Since the shows on which Rodger and Hart worked didn't always have books worthy of their songs or would be dated today, so it's understandable to want to give audiences a chance to look for a new way to experience them. The 2008 Broadway revival of Pal Joey had a brand-new book by Richard Greenberg. For Doyle new meant dreaming up a way to incorporate a large chunk of their song cycle into a single show.

Mr. Doyle has taken this original new form to a level that's more than a way of dealing with a small budget (though that's what prompted this format at his tiny, low budget company). However, I found his story a bit too reminiscent of Company, which in turn kicked up other comparisons. Like Sondheim's commitment phobic Bobby, Doyle's Johnny too has relationship problems which are echoed in his rendition of "Have You Met Miss Jones" which includes this line: "you're a girl who understands that I'm a man who must be free." In a later Episode, there's even a Bobby-like epiphany.

To take the comparison between Ten Cents a Dance and the Sondheim productions a step further — even with a more substantial book and beautiful as the Rodgers and Hart songs are, their appeal is mostly nostalgic. Listening to them prompts comments of "they don't write them like that any more." On the other hand Sondheim's edgy music continues to inspire young musical theater practitioners.

As long as I'm quibbling, while set designer Scott Pask certainly can't be accused of not filling out the WTF's high main stage, the second level's giant cello case and piled up chairs don't really serve much purpose and that huge circular staircase isn't exactly a never before seen Wow! A very similar staircase was a pivotal scenic element in Nine, another musical about a troubled central male character and the women in his life. On the other hand, the staircase as a dominant prop does fit since it was also used to lead to the speakeasy setting in the above mentioned Pal Joey revival.

Also for the thumbs down department: Ann Hould-Ward, who has done superior costume work for Company as well as many other shows, has created remarkably unattractive gowns for the Miss Joneses. Perhaps this wouldn't warrant a mention if this was an isolated costume instead of the only costume but multiplied by five.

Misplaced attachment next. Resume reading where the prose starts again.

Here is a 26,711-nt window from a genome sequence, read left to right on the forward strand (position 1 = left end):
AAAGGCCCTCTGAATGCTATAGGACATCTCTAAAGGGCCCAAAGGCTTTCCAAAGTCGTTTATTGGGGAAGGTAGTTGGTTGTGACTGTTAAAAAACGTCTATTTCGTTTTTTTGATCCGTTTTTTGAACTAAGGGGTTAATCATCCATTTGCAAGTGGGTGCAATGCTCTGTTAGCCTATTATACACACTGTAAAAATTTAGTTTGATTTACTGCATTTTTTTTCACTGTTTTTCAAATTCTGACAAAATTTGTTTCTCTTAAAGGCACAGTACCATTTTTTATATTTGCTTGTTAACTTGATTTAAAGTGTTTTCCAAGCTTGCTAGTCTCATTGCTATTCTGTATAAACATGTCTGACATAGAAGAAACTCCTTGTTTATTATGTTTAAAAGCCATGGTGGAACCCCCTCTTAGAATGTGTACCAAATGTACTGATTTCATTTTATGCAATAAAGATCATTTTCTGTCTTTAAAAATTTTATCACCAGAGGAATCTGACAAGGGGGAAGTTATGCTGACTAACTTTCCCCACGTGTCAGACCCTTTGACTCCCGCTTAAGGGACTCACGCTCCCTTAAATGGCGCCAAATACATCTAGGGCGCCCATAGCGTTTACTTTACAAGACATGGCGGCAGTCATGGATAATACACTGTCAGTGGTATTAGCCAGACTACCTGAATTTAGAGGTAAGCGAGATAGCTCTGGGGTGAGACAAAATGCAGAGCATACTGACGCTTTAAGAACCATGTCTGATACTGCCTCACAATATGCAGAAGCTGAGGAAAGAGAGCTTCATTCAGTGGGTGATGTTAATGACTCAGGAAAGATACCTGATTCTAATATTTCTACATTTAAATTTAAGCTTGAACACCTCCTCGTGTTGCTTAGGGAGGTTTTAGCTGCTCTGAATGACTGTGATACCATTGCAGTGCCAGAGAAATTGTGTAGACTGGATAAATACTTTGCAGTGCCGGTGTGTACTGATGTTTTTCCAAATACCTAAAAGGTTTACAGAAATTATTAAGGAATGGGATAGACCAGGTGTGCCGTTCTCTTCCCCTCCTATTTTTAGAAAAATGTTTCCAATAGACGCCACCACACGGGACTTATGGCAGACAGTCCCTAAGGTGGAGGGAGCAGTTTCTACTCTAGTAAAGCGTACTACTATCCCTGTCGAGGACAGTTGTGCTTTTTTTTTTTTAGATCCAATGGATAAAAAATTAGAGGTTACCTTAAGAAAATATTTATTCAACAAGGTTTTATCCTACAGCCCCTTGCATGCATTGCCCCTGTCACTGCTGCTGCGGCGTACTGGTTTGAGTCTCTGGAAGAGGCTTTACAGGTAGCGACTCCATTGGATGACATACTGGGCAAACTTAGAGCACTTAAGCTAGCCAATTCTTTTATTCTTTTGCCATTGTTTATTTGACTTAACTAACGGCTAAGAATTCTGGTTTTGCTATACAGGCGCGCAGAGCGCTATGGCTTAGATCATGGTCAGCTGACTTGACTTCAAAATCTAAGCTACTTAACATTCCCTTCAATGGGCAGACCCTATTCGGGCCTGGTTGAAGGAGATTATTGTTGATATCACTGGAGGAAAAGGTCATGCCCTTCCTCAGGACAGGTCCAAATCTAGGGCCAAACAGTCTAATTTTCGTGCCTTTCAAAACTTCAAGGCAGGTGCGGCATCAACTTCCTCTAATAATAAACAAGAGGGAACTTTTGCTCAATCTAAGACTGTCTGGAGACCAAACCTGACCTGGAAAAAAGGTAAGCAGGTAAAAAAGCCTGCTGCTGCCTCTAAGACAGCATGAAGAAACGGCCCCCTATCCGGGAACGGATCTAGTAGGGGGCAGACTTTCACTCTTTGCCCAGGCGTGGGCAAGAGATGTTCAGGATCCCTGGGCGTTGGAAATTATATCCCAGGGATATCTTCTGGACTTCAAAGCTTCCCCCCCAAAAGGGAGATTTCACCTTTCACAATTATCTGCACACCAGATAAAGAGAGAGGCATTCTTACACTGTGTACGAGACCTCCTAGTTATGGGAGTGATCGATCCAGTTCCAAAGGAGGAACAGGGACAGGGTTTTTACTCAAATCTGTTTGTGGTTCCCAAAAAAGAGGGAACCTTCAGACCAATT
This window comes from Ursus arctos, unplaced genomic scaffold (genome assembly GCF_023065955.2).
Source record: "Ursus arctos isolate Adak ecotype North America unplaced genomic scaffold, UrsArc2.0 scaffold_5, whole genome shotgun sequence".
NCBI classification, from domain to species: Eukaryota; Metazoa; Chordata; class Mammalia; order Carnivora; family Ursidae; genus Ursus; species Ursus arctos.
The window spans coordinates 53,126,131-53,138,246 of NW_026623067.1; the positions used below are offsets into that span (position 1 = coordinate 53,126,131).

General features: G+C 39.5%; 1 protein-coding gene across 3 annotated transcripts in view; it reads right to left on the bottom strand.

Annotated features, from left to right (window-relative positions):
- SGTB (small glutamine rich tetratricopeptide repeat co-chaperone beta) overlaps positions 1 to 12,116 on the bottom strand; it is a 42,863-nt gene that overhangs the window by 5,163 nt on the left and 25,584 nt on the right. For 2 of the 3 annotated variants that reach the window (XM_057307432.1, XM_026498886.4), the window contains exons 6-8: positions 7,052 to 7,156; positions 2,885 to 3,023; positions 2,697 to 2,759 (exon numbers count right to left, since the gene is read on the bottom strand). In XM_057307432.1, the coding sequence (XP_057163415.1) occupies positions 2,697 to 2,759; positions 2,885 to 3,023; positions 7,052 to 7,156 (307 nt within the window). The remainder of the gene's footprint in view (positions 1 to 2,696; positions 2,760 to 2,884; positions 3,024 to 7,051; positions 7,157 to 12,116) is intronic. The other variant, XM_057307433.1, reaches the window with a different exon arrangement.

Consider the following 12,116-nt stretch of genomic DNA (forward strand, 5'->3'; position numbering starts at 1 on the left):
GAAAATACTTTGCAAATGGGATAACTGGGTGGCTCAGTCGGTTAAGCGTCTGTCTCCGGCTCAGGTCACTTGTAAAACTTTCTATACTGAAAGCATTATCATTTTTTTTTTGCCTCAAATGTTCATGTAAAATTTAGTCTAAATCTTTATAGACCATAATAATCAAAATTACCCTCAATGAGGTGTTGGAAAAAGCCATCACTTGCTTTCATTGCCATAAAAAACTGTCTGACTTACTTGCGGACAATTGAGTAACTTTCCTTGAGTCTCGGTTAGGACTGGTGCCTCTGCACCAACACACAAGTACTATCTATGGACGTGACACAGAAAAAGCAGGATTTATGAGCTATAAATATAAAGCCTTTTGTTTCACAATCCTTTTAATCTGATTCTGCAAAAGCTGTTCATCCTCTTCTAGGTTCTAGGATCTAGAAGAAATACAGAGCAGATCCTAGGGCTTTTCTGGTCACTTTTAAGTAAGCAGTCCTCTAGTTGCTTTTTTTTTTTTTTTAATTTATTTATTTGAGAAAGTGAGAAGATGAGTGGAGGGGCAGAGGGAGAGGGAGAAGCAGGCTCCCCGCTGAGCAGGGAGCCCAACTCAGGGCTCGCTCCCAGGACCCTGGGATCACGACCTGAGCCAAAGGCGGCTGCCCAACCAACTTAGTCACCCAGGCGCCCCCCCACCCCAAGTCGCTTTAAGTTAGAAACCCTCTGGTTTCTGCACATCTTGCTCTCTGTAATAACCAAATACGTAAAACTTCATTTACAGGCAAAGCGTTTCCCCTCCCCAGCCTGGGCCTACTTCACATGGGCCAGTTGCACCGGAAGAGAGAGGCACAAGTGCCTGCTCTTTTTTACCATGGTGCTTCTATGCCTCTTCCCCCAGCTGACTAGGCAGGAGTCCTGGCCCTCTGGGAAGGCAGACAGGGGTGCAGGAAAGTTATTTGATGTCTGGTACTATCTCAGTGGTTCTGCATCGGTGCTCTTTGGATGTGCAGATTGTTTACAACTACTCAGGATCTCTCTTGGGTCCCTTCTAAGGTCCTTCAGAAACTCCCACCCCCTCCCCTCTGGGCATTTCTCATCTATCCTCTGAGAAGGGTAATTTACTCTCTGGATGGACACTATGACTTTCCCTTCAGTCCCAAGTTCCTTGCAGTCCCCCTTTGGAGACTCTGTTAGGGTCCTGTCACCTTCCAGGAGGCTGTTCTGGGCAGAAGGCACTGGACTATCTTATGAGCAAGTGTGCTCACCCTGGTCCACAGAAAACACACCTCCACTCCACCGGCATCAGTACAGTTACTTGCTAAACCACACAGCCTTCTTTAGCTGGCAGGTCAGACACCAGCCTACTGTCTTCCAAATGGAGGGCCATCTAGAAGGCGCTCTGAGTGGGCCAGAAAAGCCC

Finally, there's Mr. Doyle direction of Malcolm Gets. I realize that the oh so slow descent down that circular staircase and the long silent pause before Gets finally heads for the piano are designed to establish the picture of a man who's not happy in the present and needs to review his past before moving on with his life — but this isn't a Pinter play! As for having Gets shed his jacket and roll up his sleeves and finally wind up in his undershirt, this seemed another needlessly overcooked way of bringing us closer to the inner Johnny.

While Mr. Doyle has directed his share of more traditionally structured musicals, it's his exploration of multi-tasking small cast musicals that have burnished his reputation to the point where his use of this technique is a matter of choice rather than necessity. Still, with the economy everywhere in dire straits and artistic directors faced with ever tighter budgets, the appeal of a musical that doesn't call for large cast and band salaries is likely to improve Ten Cents a Dance's chances to have a life after WTF and the follow-up run at the Mc Carter Theater in Princeton.

Production Notes
Ten Cents a Dance
Conceived and directed by John Doyle
Music by Richard Rodgers
Lyrics by Lorenz Hart
Produced in association with McCarter Theatre Center, Princeton, NJ
Cast: Malcolm Gets (Johnny), Lauren Molina (Miss Jones 1), Jane Pfitsch (Miss Jones 2), Jessica Tyler Wright (Miss Jones 3), Diana DiMarzio (Miss Jones 4),Donna McKechnie(Miss Jones 5).
Musical director and orchestrator: Mary-Mitchell Campbell
Scenic design: Scott Pask
Costumes: Ann Hould-Ward
Lighting: Jane Cox
Sound Design/Composer: Dan Moses-Schreier
Wigs: Paul Huntley
Movement Consultant: Dontee Kiehn
Stage Manager: Eileen Kelly
August 11 to August 28 2011
Reviewed by Elyse Sommer at 8/14/11 performance Share